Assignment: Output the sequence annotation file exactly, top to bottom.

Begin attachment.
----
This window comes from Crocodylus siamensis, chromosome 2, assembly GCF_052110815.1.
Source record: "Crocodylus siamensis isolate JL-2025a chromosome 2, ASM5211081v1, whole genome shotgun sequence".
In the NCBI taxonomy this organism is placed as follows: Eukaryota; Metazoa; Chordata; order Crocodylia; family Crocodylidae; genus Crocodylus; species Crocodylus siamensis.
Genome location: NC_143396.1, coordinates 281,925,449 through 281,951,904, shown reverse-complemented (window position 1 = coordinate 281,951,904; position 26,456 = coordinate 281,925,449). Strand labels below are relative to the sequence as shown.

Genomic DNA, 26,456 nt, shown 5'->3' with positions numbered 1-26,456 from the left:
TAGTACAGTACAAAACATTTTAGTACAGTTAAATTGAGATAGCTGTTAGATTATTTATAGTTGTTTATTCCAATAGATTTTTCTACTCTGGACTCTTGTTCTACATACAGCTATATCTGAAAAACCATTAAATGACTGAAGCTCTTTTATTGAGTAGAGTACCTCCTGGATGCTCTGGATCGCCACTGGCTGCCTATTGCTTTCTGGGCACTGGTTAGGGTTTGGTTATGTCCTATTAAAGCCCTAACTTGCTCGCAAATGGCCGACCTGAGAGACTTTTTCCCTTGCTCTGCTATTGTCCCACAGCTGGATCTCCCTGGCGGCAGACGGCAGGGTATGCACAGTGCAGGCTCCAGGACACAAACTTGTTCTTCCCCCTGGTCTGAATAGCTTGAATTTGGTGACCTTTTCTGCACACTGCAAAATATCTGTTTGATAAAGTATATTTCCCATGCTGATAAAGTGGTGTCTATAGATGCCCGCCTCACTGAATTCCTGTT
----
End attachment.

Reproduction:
This window comes from Crocodylus siamensis, chromosome 2, assembly GCF_052110815.1.
Source record: "Crocodylus siamensis isolate JL-2025a chromosome 2, ASM5211081v1, whole genome shotgun sequence".
In the NCBI taxonomy this organism is placed as follows: Eukaryota; Metazoa; Chordata; order Crocodylia; family Crocodylidae; genus Crocodylus; species Crocodylus siamensis.
Genome location: NC_143396.1, coordinates 281,925,449 through 281,951,904, shown reverse-complemented (window position 1 = coordinate 281,951,904; position 26,456 = coordinate 281,925,449). Strand labels below are relative to the sequence as shown.

Genomic DNA, 26,456 nt, shown 5'->3' with positions numbered 1-26,456 from the left:
TAGTACAGTACAAAACATTTTAGTACAGTTAAATTGAGATAGCTGTTAGATTATTTATAGTTGTTTATTCCAATAGATTTTTCTACTCTGGACTCTTGTTCTACATACAGCTATATCTGAAAAACCATTAAATGACTGAAGCTCTTTTATTGAGTAGAGTACCTCCTGGATGCTCTGGATCGCCACTGGCTGCCTATTGCTTTCTGGGCACTGGTTAGGGTTTGGTTATGTCCTATTAAAGCCCTAACTTGCTCGCAAATGGCCGACCTGAGAGACTTTTTCCCTTGCTCTGCTATTGTCCCACAGCTGGATCTCCCTGGCGGCAGACGGCAGGGTATGCACAGTGCAGGCTCCAGGACACAAACTTGTTCTTCCCCCTGGTCTGAATAGCTTGAATTTGGTGACCTTTTCTGCACACTGCAAAATATCTGTTTGATAAAGTATATTTCCCATGCTGATAAAGTGGTGTCTATAGATGCCCGCCTCACTGAATTCCTGTT